South Africa is quite very rich country with vast numbers of indigenous such as boer goat, Toggerburger,Boar goat , Xhosa looped ears raised under smallholder farming system. Various studies have indicated that most fodder trees can be used to supplement livestock during times extreme drought conditions, however the nutritional status onfodder trees and its impact on livestock productivity has not be profoundly documented. Generally, So many fodder trees found in South Africa has been in the past as ethno veterinary medical and commonly known to poses characteristics such some pharmalogicalcharacterises in controlling endosparasites such roundworms, tapeworms in small ruminant .The main of this study is critical review the nutritive value and differences that exist on physiochemical properties of foddertrees and its impact on livestock performance species utilized have any differences in anti-nutritional factors (ANF) any differences on forage quality utilized as browsing material by South African indigenous Goats
University of Tennessee-Chattanooga, USA, USA
Nutrition Education Program through the Farmer’s Market: An Update
Dr. Amir Alakaam is an Associate Professor in Nutrition and a Registered Dietitian in United States. Dr. Alakaam has over six years of clinical experience as a physician in family medicine and general surgery, and seven years of teaching and research experience in the area of nutrition and public health at university level. Dr. Alakaam has served as a book reviewer, invited journal reviewer for numerous peer reviewed journals, and a professional member of the Academy of Nutrition and Dietetics, American Public Health Association, American Diabetes Association, and other national and states associations.
His research interests focus on using the concepts of the Socio-Ecological Model to address health and nutrition needs of marginal populations. He is also interested in the research related to breastfeeding’s policies and practices in the U.S. hospitals, and eating habits of international students and immigrants in the U.S. His publication appeared in several journals such as Journal of Epidemiological Research, Journal of Human Lactation, Journal of International Students, and AIMS Public Health.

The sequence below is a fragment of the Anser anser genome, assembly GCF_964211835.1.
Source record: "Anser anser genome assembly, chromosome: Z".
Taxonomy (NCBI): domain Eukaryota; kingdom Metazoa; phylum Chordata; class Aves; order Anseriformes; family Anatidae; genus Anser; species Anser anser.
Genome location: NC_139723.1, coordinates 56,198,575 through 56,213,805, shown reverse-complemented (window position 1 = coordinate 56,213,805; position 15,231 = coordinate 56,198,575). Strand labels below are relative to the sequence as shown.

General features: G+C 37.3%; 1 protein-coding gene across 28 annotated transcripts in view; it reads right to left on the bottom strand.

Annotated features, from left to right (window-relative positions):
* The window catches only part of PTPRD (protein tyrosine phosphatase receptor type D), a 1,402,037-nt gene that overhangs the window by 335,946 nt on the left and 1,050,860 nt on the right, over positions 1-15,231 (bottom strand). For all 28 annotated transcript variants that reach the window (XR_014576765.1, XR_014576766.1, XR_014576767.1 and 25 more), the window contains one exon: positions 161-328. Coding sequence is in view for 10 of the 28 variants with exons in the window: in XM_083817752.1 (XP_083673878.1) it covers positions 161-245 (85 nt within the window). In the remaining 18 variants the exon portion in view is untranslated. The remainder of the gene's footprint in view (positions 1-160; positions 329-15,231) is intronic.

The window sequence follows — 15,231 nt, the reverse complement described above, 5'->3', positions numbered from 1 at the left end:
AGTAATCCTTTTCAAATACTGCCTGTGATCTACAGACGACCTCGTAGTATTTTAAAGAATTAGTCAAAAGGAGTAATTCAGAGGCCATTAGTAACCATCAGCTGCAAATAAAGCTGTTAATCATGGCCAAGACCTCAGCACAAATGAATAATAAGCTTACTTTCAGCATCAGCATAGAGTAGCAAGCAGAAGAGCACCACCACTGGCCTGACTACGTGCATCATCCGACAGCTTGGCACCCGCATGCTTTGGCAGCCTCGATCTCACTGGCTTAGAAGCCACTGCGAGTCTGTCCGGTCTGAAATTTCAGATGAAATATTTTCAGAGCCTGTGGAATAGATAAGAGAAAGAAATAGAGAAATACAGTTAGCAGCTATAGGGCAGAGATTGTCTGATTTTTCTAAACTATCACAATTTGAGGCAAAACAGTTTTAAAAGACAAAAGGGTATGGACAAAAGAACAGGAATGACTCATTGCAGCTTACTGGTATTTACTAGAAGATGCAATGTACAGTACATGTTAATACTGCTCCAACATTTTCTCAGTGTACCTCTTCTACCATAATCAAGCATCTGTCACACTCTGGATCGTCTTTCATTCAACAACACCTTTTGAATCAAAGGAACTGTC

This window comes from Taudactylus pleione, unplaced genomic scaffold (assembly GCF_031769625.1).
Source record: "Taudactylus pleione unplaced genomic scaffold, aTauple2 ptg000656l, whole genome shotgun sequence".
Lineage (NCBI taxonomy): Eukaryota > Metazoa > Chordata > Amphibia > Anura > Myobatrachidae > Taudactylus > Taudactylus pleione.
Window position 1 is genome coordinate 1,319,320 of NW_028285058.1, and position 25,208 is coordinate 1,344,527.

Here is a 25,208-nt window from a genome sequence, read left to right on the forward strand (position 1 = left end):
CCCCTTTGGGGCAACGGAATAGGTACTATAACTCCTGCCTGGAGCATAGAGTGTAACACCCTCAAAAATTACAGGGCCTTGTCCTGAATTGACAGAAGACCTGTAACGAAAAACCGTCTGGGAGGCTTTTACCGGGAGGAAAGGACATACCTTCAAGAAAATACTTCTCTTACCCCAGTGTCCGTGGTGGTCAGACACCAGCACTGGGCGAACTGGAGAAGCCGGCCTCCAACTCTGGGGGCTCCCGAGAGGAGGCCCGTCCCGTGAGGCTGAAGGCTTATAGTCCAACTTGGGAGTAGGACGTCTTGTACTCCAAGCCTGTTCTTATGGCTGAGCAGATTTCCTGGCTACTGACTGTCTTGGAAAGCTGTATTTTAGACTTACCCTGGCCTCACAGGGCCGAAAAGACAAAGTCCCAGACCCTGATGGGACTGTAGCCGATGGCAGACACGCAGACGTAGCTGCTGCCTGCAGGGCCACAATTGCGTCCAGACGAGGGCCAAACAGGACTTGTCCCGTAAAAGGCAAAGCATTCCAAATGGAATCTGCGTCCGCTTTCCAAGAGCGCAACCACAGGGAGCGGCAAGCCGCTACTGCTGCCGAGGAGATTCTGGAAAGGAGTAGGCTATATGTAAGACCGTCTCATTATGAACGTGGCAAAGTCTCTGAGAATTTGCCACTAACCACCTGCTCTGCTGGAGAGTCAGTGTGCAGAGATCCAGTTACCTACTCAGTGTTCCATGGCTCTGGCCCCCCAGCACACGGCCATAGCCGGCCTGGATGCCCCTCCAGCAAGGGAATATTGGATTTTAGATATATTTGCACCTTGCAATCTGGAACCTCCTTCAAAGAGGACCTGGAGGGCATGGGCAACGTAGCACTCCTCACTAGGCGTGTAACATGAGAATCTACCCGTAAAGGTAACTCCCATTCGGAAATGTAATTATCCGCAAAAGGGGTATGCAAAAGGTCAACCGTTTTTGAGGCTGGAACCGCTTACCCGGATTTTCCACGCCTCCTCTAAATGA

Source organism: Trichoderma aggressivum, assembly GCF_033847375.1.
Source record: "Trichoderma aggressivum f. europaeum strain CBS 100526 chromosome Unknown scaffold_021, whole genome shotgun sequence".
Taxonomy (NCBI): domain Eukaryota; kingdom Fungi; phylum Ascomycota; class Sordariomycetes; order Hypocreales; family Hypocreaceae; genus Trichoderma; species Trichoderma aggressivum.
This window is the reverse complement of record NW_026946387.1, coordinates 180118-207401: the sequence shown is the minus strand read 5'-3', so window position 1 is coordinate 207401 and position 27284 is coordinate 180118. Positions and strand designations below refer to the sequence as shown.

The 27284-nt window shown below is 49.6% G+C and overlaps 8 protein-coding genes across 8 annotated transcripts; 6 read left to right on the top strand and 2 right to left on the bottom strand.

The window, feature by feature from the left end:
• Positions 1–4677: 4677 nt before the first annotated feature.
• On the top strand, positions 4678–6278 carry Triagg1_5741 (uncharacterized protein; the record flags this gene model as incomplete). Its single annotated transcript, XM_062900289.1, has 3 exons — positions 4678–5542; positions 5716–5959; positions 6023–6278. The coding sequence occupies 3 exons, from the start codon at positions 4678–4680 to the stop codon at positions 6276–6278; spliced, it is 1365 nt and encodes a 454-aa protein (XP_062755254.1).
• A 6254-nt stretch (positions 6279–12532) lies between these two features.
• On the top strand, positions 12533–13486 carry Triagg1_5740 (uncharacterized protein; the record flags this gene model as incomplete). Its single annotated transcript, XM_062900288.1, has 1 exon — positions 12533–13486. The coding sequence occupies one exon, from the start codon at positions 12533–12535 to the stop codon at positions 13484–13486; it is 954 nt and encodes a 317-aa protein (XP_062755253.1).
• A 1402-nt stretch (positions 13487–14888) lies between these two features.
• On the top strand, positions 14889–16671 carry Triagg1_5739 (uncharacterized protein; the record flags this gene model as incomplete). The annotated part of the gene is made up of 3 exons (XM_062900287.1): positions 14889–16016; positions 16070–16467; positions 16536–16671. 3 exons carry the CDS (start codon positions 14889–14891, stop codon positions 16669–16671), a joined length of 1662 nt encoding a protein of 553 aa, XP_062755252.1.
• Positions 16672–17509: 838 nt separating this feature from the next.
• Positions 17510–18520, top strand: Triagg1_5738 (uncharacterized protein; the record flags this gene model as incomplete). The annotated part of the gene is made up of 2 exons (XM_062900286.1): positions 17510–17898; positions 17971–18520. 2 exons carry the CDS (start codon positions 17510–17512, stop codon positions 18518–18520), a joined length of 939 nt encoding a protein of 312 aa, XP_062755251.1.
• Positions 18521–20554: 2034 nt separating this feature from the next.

In North Dakota, United States (ND), cardiovascular disease and cancer are the leading cause of death, and there are more than 1,2000 cases of death due to heart disease every year; and at least nine individuals are diagnosed with cancer every day. Studies have showed that healthy food choices such as increase fruits and vegetables intakes have a protective role in chronic disease and obesity prevention (Oyebode et al., 2014). Research organizations established nutrition education programs to reduce obesity and chronic disease risk factors by providing accurate nutrition facts that make healthy food options available, accessible, and affordable (CDC, 2016; USDA, 2017). Nutrition education has been proven to be effective in increasing purchase of fruits, vegetables, and whole grain items. Given ND’s high obesity and chronic disease rates, and limited knowledge on effective interventions; the goals of this program were to (a) reinforce the value of choosing fruits and vegetables; (b) improve individual’s knowledge on the recommended serving size; and (c) develop healthy skills related to food purchasing.
Nutrition education research program based on the Socio-Ecological Model was delivered through the farmer’s market in ND. We administrate nutrition education sessions focus on the importance of fruits and vegetables on diet and healthy eating behavior. The sessions consist of a series of food demonstration and handouts about healthy food options explained by a Licensed Nutritionist. Data collected through questionnaire and was administrated in the end of the session. Nutrition intervention through farmers’ market are a potential effective strategy to improve eating habits and nutritional status in ND.
LORMA Colleges , Philippines
FEED THE HUNGRY: SCHOOL-BASED FEEDING PROGRAMS THROUGH THE LENS OF URBIZTONDO ELEMENTARY SCHOOL IN PANICSICAN, SAN JUAN, LA UNION
Aaron Tucay. He is 18 years old and was born on March 5, 2001. He lives in Sampaguita Street, Barangay San Vicente, San Fernando City, La Union. He is the son of Mr. Samuel Tucay and Mrs. Annelyn Tucay. He is currently studying at LORMA Colleges as a Grade 12 student.